Regional News

Murray Valley encephalitis warning for Kimberley

Kimberley residents and visitors to the area are being urged to take precautions to avoid mosquito bites after the detection of the mosquito-borne Murray Valley encephalitis (MVE) virus in the East Kimberley.

Department of Health Managing Scientist of Biological Hazards, Dr Michael Lindsay said it was the first detection of the virus this wet season.
“Murray Valley encephalitis virus is carried only by mosquitoes, and while the risk of being infected and becoming unwell is low, the illness caused by the virus could be severe or  even fatal,” he said.

“The only effective protection is to avoid mosquito bites.”

No human cases of MVE virus infection have been reported so far this wet season but the virus has been detected in a sentinel chicken flock in Kununurra. The chickens are part of an early warning system for activity of MVE virus undertaken by the Department of Health, PathWest and local governments.

“This detection indicates that environmental conditions now support transmission of MVE virus by Kimberley mosquitoes, so residents and visitors in the region should take precautions to avoid being bitten,” Dr Lindsay said.

“Initial symptoms of MVE include fever, drowsiness, headache, stiff neck, nausea and dizziness. People experiencing these symptoms should seek medical advice quickly. In severe cases, people may experience fits, lapse into a coma, and may be left with permanent brain damage or die.

“In young children, fever might be the only early sign, so parents should see their doctor if concerned, particularly if their child experiences drowsiness, floppiness, irritability, poor feeding, or general distress.”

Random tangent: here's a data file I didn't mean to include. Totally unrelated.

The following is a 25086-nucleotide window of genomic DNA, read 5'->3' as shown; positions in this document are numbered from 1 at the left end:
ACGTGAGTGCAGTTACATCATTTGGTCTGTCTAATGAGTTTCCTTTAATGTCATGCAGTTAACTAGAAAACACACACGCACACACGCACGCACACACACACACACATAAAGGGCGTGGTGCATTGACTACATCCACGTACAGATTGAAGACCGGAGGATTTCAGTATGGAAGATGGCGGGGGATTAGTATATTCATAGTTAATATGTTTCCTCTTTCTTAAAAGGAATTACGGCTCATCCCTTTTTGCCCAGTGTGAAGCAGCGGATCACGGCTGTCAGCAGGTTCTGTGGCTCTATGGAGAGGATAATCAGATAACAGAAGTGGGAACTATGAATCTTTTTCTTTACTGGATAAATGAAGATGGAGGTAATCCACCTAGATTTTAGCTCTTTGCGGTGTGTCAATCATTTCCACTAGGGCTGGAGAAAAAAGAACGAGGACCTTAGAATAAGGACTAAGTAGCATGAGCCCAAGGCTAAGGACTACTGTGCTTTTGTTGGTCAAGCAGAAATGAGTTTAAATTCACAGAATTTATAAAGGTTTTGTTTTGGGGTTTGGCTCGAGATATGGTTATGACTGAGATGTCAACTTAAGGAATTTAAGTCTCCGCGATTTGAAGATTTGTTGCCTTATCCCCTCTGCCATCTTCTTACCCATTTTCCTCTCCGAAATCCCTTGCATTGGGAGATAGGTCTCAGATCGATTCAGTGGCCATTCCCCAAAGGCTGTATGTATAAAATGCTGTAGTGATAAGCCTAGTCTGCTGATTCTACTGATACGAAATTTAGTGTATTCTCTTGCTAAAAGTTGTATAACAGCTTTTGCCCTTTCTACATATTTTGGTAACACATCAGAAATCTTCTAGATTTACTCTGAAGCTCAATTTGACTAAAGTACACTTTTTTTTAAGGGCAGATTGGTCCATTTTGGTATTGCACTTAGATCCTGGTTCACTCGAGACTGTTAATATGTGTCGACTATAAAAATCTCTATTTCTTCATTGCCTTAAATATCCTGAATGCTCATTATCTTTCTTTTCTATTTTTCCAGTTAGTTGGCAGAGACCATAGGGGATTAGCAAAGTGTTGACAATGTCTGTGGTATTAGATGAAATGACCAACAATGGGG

People do not need to alter their plans to visit the Kimberley region but it is important to avoid mosquito bites by taking a few simple steps when outdoors.

  • Dr Lindsay said to minimise being bitten people should:
  • avoid outdoor exposure around dawn and early evening when the mosquitoes that transmit MVE virus are most active
  • wear protective (long, loose-fitting, light-coloured) clothing when outdoors
  • apply a personal repellent containing diethyl toluamide (DEET) or picaridin to exposed skin or clothing. (The most effective and long-lasting formulations are lotions or gels. Natural or organic repellents are generally not as effective as DEET or picaridin so they need to be reapplied more frequently)
  • use mosquito coils and mosquito lanterns and apply barrier sprays containing bifenthrin in patio and outdoor areas around houses ensure insect screens are installed and in good condition on houses and caravans use mosquito nets and mosquito-proof tents when camping ensure infants and children are adequately protected against mosquito bites, preferably with suitable clothing, bed nets or other forms of insect screening.
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